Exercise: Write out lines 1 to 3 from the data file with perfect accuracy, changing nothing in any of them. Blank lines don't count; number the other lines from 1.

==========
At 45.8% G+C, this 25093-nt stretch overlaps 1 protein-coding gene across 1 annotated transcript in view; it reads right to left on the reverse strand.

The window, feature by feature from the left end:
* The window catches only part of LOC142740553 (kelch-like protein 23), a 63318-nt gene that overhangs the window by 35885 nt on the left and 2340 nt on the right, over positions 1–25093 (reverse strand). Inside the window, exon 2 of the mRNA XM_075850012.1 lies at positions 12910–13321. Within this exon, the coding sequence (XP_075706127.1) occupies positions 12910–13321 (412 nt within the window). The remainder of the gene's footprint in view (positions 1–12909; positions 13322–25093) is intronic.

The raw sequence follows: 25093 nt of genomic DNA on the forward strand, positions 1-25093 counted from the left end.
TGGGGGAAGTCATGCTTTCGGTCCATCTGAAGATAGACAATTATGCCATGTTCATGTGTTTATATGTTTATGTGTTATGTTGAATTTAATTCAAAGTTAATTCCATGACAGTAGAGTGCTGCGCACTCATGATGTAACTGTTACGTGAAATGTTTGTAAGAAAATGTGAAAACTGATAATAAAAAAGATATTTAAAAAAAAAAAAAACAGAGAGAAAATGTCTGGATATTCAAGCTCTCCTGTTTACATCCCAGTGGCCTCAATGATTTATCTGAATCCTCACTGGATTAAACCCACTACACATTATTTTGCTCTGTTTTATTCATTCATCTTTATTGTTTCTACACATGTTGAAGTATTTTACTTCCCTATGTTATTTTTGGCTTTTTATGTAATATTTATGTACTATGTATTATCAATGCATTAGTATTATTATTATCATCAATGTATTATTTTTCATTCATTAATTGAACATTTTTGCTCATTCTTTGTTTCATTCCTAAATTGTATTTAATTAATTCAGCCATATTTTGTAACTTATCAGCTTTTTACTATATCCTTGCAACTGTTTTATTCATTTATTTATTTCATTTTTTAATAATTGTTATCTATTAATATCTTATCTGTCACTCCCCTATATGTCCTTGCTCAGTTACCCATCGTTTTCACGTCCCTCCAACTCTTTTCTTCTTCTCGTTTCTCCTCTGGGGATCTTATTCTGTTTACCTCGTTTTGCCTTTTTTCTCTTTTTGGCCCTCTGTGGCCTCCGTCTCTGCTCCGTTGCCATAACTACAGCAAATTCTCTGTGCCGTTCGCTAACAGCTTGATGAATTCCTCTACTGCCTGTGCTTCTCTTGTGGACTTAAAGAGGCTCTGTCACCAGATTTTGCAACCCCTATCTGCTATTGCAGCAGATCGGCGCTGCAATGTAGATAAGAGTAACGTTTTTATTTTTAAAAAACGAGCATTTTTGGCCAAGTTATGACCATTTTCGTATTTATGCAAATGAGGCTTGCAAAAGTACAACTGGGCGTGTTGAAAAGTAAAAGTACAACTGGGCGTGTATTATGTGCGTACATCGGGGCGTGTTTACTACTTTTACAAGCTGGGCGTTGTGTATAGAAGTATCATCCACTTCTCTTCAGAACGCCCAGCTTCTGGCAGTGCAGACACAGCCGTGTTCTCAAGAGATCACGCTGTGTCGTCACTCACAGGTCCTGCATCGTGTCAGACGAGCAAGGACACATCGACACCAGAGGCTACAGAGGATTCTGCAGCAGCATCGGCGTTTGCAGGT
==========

At 45.8% G+C, this 25093-nt stretch overlaps 1 protein-coding gene across 1 annotated transcript in view; it reads right to left on the reverse strand.

The window, feature by feature from the left end:
* The window catches only part of LOC142740553 (kelch-like protein 23), a 63318-nt gene that overhangs the window by 35885 nt on the left and 2340 nt on the right, over positions 1–25093 (reverse strand). Inside the window, exon 2 of the mRNA XM_075850012.1 lies at positions 12910–13321. Within this exon, the coding sequence (XP_075706127.1) occupies positions 12910–13321 (412 nt within the window). The remainder of the gene's footprint in view (positions 1–12909; positions 13322–25093) is intronic.